Nationals outfielder Josh Willingham likely done for year

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According to his agent, Josh Willingham will undergo surgery to repair cartilage in his left knee next week and miss the rest of the season.
Manager Jim Riggleman said before Tuesday’s game that Willingham could be available to pinch-hit tonight, suggesting that he might yet see a little action prior to undergoing surgery, but it sounds as though the slugger has made his final start in left field. Willingham has been fighting knee pain since before the All-Star break.
If he fails to get another at-bat, Willingham would end the season with a .268/.389/.459 line, 16 homers and 56 RBI in 370 at-bats. He came in at .281/.411/.502 during the first half, but it seemed that the knee problem wore on him as the season progressed.
Willingham was viewed as a trade candidate before the deadline passed. He’s making $4.6 million in his second of three arbitration seasons. The injury might pay off a bit for the Nationals, since he could have received a raise to about $8 million had he come through with 25 homers and 90 RBI this season. Now he’ll probably have to settle for something like $6.5 million-$7 million next year. Because of his injury history and lack of defensive value, he doesn’t seem like much of a candidate for a long-term deal.
With Willingham sidelined, the Nats could start giving Kevin Mench the occasional start in left field. It also means that Justin Maxwell could stick around rather than get sent back to Triple-A after Nyjer Morgan comes off the DL.

Martin Maldonado and Willson Contreras say they’re willing to pay fines rather than follow new mound visit rule

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On Monday, Major League Baseball announced some changes aimed at improving the game’s pace of play, something that has been a pet cause for commissioner Rob Manfred. Among the changes was a limit on mound visits whether from managers and coaches, the catcher, or other defenders. Each team will have six non-pitching change mound visits per game and one additional visit each inning in extra innings. Craig wrote more in depth on the changes here if you happened to miss it.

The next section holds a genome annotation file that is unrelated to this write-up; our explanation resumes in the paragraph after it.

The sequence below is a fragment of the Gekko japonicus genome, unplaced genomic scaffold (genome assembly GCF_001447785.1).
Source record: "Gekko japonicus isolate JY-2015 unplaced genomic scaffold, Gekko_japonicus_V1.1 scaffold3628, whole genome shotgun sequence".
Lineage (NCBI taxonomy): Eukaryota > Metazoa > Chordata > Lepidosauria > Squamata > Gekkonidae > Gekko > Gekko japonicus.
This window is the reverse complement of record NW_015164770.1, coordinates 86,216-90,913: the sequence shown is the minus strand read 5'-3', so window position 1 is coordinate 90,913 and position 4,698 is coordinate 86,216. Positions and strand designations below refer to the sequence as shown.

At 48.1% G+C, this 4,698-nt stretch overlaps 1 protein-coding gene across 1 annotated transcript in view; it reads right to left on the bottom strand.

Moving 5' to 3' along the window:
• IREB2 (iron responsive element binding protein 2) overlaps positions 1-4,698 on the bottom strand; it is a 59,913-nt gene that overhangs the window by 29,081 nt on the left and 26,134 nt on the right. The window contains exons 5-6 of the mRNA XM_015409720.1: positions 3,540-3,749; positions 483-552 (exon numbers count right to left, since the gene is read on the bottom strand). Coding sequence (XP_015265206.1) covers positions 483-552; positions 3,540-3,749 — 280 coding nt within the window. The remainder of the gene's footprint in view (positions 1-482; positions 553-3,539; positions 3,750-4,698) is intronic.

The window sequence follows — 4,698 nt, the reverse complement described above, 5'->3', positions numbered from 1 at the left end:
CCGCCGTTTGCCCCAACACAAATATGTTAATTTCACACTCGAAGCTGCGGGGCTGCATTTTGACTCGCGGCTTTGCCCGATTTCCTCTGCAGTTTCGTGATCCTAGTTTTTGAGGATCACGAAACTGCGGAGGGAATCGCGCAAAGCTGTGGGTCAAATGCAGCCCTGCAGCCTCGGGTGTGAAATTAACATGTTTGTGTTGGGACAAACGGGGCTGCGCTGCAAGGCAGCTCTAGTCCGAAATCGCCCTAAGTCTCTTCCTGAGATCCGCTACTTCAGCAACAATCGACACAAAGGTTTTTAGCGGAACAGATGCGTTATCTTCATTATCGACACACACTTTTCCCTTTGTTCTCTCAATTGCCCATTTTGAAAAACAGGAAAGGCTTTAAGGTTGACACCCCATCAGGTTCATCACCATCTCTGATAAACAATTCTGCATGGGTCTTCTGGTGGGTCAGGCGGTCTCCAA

Angels catcher Martin Maldonado says he is going to do what’s necessary to stay on the same page with his pitchers. Via Jeff Fletcher of the Orange County Register, Maldonado said, “If the game is on the line, I’m going to go out there. If we’re at six [visits], and it’s going to be the seventh, I’m going to go out there, even if I have to pay a fine. I’m there for the pitchers.”

Cubs catcher Willson Contreras said as much on Tuesday. Per Josh Frydman of WGN News, Contreras said, “What about if you have a tight game and you have to go out there? They can’t say anything about that, that’s my team and we just care about wins. If they’re going to fine me about number seven mound visit, I’ll pay the price.”

Exhibition games haven’t even started yet, but two notable backstops — the lesser-known Maldonado won a Gold Glove last year — are clearly not happy with the rule change. As Craig alluded to in his article yesterday, arguments between catchers and umpires (and, subsequently, managers and umpires) are probably going to become more frequent, which would likely end up nullifying any pace of play improvements.